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28 October 2005, 09:54 am
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Hobie 16 World Championship 2005
Port Elizabeth, South Africa

The Hobie Cat 16 World Championship, presented by Chevrolet, in Port Elizabeth, South Africa fell from one extreme to the other, as the wind dropped from 46 to five knots within three days. The women and youth teams completed three races in total and the masters and grand masters only one, but it was enough to decide the titles with victory going to the pre-race favourites.
Yesterday the French youngsters grabbed two titles with Morgana LAURANCY and Marion PENNANEACH taking the honours in the women's class and the current European Champions Céder BADER and Yann MONTOYA in the youth. Past World Champion Blaine DODDS and his daughter Roxanne from South Africa won the Masters, whilst the Australians Bruce TARDREW and Sarah TURNBULL were world's best Grand Masters of 2005.

Youth - Mission Almost Completed

BADER and MONTOYA had already won the 2005 Europeans Hobie 16 Youth and Open in Heiligenhafen, Germany, and now they can add the Youth World title to their list of achievements. According to BADER though there is still more to come, 'Our goal for South Africa is to win the Youth and to finish top five in the Open Championship.'

They finished in second and first position in Wednesday's wild conditions. Although they prefer strong winds, the French pair managed to stay in the lead in yesterday's light circumstances. BADER commented, 'We were seventh at the first upwind mark and fourth by the second time we passed it. The wind was shifty and decreasing. We had some troubles with rounding the upwind mark, since it was positioned close to the surf.'

The 2004 Volvo Youth Sailing ISAF World Champions in the Hobie 16 Tom PHIPPS and Jon COOK (GBR) came back from a fifth to a second position overall, due to a second place in race three. Juani MAEGLIE and Cristina GUIROLA from Guatemala won the bronze.

Women - Gold On The Finish Line

'We could just barely stay ahead of the Mexican girls at the finish line,' said LAURANCY after her victory. She and her crew PENNANEACH, Hobie 16 European Women Champion in 2004, finished fourth in the last race, which was good enough for the Hobie 16 Women World title 2005. PENNANEACH related, 'We started as the very last boat, but we passed many teams in the second downwind leg, by making use of the waves.'

The French girls have not sailed on a Hobie 16 for a year, because they switched to match racing. LAURANCY explained, 'I think it helped us to improve our racing abilities.' The competition was close with the other French team of Marie DUVIGNAC and Pauline THEVENOT, but unfortunately, they started their Championship with an OCS, which threw them out of the battle for gold. But they did not give up and won the last two races. The 2004 Hobie 16 Women World Champion Pamela NORIEGA and her crew Andrea MIER Y TERAN from Mexico dropped to the third place, as the South Africans Belinda HAYWARD and Kim WILKINSON-DAVIES climbed up to the second position. It was only half a year ago that they had teamed up for the Hobie Worlds 2005 as HAYWARD explains, 'We found a sponsor and trained four weekends on the sea in Cape Town. The rest of the time, we sailed on the ponds around Johannesburg. Before that, I had not sailed for eleven years. We were hoping for gold, but nobody told us how good the youngsters are. Especially the European teams.'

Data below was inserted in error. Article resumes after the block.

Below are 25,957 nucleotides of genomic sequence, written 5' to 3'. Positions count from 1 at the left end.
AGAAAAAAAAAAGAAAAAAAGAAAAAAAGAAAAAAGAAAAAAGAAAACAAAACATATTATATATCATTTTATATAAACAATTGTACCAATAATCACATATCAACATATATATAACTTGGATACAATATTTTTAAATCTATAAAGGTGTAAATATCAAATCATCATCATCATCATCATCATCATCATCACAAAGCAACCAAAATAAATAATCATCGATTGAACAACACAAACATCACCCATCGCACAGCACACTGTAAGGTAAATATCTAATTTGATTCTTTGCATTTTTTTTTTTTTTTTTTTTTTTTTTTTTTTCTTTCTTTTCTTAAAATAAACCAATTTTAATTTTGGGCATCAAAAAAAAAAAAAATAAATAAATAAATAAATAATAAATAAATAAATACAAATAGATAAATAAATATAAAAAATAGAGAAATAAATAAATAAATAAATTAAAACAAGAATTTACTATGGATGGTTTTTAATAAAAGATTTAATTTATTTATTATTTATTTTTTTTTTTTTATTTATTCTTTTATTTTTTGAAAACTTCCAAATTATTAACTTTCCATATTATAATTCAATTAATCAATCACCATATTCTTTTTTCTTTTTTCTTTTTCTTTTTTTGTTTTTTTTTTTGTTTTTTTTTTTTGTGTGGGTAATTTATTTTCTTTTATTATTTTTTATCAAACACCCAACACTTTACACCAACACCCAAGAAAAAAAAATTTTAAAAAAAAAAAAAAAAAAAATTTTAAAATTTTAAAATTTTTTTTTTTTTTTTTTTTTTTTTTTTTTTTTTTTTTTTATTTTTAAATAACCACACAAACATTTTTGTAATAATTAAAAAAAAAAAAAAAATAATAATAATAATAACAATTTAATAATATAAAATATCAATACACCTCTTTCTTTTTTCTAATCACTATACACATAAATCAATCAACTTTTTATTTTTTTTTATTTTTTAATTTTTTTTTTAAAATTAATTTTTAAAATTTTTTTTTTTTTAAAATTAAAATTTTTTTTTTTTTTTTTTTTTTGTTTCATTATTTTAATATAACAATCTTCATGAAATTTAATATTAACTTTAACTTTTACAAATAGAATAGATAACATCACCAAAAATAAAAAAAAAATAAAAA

Masters And Grand Masters - Real Survivors

Although they completed only one race, the Masters and Grand Masters proved to be real survivors. On Wednesday, they struggled in the extreme conditions with strong wind and high waves. Yesterday, they floated over the swell without pressure in their main sails, waiting for a little breeze. It did not happen and they had to return to the Hobie Beach, surfing the waves. Yesterday morning, wave ski's and swimmers were needed to pull the Hobie 16s through the surf. There was a high short break with probably five knots of wind, which is not a good combination. The race committee postponed the race initially, but once the youth and women teams were out on the water, the wind started to shift. As a result, the race had to be cancelled and the postponement flag went up again. Meanwhile, the Masters and Grand Masters discussed the strategy for the boat swap. Some of them decided to go for a ride with the jet ski and change cats on the sea.

Wild First Racing Day

Wednesday 26 October started with a calm breeze from the north, blue skies and lots of sun. Music resounded over the Hobie Beach. The Masters and Grand Masters got the honour to start off the 2005 Hobie Cat 16 World Championship. Just before their first race, the wind already shifted to the east and started to pick up. At the end of the morning, the H16s were swapped with the youth and women teams, who completed two races in row. By the time the Masters and Grand Masters left the beach for their second race, the wind had increased to more than 20 knots. Getting to the starting line caused some problems. The brand new Hobie 16s capsized all over the place, even under the pier. Some teams decided to return after multiple nose dives, and others continued. But all of them had trouble managing the extreme conditions, with wind gusts up to 35 knots and huge waves. Sailors were washed off the trampoline. In the mid-afternoon, the race committee cancelled the race and all boats arrived safely back on the beach.

The three day open qualifier for the 17th Hobie Cat 16 World Championships will start today. The top 112 teams will go to the semi finals, starting on 31 October.

Diana Bogaards (As Amended By ISAF). Image, Action from the Masters in Port Elizabeth:© Pierrick Contin
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